Japan Institute for National Fundamentals

Speaking out

Kiyofumi Iwata

【#994】Japan’s Historic Defense Policy Turnaround

Kiyofumi Iwata / 2022.12.21 (Wed)

December 19, 2022

At a cabinet meeting on December 16, the Japanese government decided on its three strategic documents, namely, the National Security Strategy, National Defense Strategy and Defense Buildup Program that feature Japan’s greatest postwar defense policy turnaround. I strongly appreciate these documents as demonstrating the government’s serious sense of crisis regarding China’s growing threat.

Enhancing capabilities to counter threats

Particularly, the plan to possess counterstrike capabilities represents a clear determination to firmly defend the country. The planned acquisition of both domestically developed long-range missiles and U.S.-made Tomahawk cruise missiles as a means of counterstrike capabilities demonstrates that Japan has to improve its deterrence as early as possible.

Under the Japan-U.S. alliance, Japan has been supposed to play a defensive role of a “shield” while the United States to take an offensive role of a “spear.” But Japan will assume some role of the spear by acquiring counterstrike capabilities.

Warning and surveillance to detect signs of enemy attacks, collecting information on specific targets, implementation of counterstrikes and an assessment after the strikes are indispensable for counterstrike capabilities to function.

The acquisition of domestically developed long-range missiles and Tomahawks alone does not create counterstrike capabilities. Japan and the U.S. need to discuss ways to work together including the revision of the Guidelines for Japan-U.S. Defense Cooperation.

The establishment of a permanent joint headquarters stipulated in the strategic documents is also significant. The failure of Russian invasion of Ukraine is partly attributable to the insufficient joint operations capabilities. When launching aggression against Ukraine, Russia did not have even a joint commander. In Japan, the necessity of a permanent joint headquarters has been pointed out since the 2011 Great East Japan Earthquake. However, any plan to create such a headquarters had failed to be materialized.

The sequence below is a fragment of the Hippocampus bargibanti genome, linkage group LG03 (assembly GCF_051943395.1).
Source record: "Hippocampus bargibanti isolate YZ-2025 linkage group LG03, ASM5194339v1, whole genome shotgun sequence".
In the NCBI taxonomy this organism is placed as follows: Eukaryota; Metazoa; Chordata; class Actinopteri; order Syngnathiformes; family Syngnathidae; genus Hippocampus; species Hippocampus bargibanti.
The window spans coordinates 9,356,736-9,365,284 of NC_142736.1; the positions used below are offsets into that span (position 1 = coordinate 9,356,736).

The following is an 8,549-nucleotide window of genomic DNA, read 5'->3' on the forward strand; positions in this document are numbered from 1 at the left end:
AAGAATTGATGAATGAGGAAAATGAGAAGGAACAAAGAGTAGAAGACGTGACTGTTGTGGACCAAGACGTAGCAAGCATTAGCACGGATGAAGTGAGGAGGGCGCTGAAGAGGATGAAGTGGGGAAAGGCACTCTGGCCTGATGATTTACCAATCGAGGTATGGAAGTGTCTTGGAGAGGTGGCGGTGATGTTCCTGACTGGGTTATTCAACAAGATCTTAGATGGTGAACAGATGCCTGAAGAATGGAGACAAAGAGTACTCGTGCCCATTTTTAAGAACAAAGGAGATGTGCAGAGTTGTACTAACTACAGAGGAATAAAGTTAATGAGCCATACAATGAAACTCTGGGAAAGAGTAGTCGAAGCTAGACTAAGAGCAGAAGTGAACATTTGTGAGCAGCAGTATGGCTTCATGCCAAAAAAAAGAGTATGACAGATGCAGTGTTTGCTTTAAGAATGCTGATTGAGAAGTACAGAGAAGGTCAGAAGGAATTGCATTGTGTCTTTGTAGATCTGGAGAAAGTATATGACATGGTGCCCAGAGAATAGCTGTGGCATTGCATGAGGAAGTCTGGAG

Prompt implementation of plans is a challenge

Furthermore, a stance that not only the Ministry of Defense but all other government agencies or the entire nation are responsible for national defense appears throughout the latest strategic documents.

The documents advocate the introduction of active cyber defense, the enhancement of outer space use, cross-governmental technological improvement and its proactive utilization, and the development and enhancement of public infrastructure in preparation for contingencies. This is based on the awareness that the Self-Defense Forces alone cannot achieve national defense. The documents also make clear that national functions must be comprehensively enhanced to protect Japanese citizens on remote islands or in enemy or conflict-ridden countries and secure energy and food supply in defending the lives and livelihood of the people.

Defense buildup in the coming five years is backed by 43 trillion yen in the planned defense spending, up some 50% from the past five years, and can be expected to have great deterrence effects. However, it is important for the defense buildup program to be implemented steadily and speedily. Concerned parties’ sincere efforts will be required along with the people’s understanding and cooperation.

Kiyofumi Iwata is a councilor at the Japan Institute for National Fundamentals. Formerly, he served as Chief of Staff of the Japan Ground Self-Defense Force.